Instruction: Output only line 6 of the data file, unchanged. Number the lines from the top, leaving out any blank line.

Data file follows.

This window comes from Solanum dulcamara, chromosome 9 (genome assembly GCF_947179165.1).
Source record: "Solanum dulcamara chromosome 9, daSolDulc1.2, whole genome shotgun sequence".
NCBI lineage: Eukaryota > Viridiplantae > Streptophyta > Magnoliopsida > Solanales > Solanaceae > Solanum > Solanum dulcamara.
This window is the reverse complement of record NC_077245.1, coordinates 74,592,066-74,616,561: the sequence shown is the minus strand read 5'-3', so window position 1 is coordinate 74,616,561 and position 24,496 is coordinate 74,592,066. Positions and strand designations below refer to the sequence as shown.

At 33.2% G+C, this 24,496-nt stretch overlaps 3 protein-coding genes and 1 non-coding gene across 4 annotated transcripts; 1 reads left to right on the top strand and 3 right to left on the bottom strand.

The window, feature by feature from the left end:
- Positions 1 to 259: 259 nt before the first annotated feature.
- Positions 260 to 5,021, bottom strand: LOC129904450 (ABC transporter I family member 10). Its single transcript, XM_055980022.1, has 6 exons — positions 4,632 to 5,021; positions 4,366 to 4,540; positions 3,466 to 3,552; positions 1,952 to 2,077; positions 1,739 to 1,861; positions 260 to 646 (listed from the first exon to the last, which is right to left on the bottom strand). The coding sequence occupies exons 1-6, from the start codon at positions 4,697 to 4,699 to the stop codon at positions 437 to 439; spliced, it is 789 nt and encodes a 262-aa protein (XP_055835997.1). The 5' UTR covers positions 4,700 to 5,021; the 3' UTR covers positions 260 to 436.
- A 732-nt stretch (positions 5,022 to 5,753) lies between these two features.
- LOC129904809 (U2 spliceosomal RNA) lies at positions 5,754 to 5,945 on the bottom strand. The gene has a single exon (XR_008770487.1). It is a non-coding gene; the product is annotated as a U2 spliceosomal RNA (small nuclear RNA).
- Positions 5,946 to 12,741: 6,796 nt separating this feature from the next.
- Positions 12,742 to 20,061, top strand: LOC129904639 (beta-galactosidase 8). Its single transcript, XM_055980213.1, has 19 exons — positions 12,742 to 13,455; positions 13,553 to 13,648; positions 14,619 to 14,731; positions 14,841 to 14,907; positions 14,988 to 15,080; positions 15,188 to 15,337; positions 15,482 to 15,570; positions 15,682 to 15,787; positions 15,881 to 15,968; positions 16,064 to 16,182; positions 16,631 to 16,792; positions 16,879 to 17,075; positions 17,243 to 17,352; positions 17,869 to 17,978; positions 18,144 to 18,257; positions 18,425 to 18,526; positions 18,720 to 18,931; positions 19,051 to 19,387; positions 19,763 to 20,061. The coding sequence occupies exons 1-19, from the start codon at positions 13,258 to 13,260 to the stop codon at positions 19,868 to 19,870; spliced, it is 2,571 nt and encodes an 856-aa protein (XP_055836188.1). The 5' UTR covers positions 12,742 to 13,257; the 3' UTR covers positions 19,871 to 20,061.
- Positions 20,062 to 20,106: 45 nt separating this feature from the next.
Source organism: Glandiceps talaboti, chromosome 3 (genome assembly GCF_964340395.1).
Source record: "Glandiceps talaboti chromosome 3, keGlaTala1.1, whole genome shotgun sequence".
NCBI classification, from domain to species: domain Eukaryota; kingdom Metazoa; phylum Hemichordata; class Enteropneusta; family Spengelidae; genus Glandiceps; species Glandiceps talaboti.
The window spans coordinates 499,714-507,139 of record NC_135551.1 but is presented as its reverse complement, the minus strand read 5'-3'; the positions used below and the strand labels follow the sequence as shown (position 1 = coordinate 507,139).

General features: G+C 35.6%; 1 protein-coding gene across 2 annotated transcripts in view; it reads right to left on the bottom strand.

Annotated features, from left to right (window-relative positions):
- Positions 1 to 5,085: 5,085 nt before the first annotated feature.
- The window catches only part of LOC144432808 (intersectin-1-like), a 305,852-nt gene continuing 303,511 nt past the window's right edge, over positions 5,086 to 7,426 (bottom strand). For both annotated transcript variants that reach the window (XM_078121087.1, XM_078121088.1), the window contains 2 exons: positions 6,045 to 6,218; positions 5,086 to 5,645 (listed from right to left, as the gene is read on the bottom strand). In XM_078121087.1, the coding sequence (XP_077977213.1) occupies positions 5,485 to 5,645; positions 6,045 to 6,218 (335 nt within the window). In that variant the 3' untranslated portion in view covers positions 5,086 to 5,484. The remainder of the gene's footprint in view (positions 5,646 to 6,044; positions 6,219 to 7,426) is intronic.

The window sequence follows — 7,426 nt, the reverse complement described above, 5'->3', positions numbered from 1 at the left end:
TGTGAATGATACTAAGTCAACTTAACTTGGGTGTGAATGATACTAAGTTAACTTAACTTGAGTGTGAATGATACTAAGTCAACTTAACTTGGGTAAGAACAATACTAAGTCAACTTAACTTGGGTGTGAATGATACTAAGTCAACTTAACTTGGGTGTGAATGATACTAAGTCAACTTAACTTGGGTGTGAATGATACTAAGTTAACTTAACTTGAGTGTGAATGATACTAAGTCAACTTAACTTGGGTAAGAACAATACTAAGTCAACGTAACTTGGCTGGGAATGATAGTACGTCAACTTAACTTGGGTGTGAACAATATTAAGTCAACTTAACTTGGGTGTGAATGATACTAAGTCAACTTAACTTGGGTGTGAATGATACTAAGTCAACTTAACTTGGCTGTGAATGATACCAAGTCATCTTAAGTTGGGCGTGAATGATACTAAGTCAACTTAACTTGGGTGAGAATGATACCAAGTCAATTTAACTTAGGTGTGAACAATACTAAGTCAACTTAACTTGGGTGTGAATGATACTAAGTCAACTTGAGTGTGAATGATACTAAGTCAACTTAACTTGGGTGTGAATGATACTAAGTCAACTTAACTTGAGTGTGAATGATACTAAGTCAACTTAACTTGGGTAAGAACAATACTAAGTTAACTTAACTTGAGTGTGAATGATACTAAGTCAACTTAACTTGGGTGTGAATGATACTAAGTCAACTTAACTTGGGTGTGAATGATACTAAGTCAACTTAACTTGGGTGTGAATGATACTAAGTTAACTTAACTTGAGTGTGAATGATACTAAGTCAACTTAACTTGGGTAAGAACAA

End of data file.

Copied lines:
The window, feature by feature from the left end: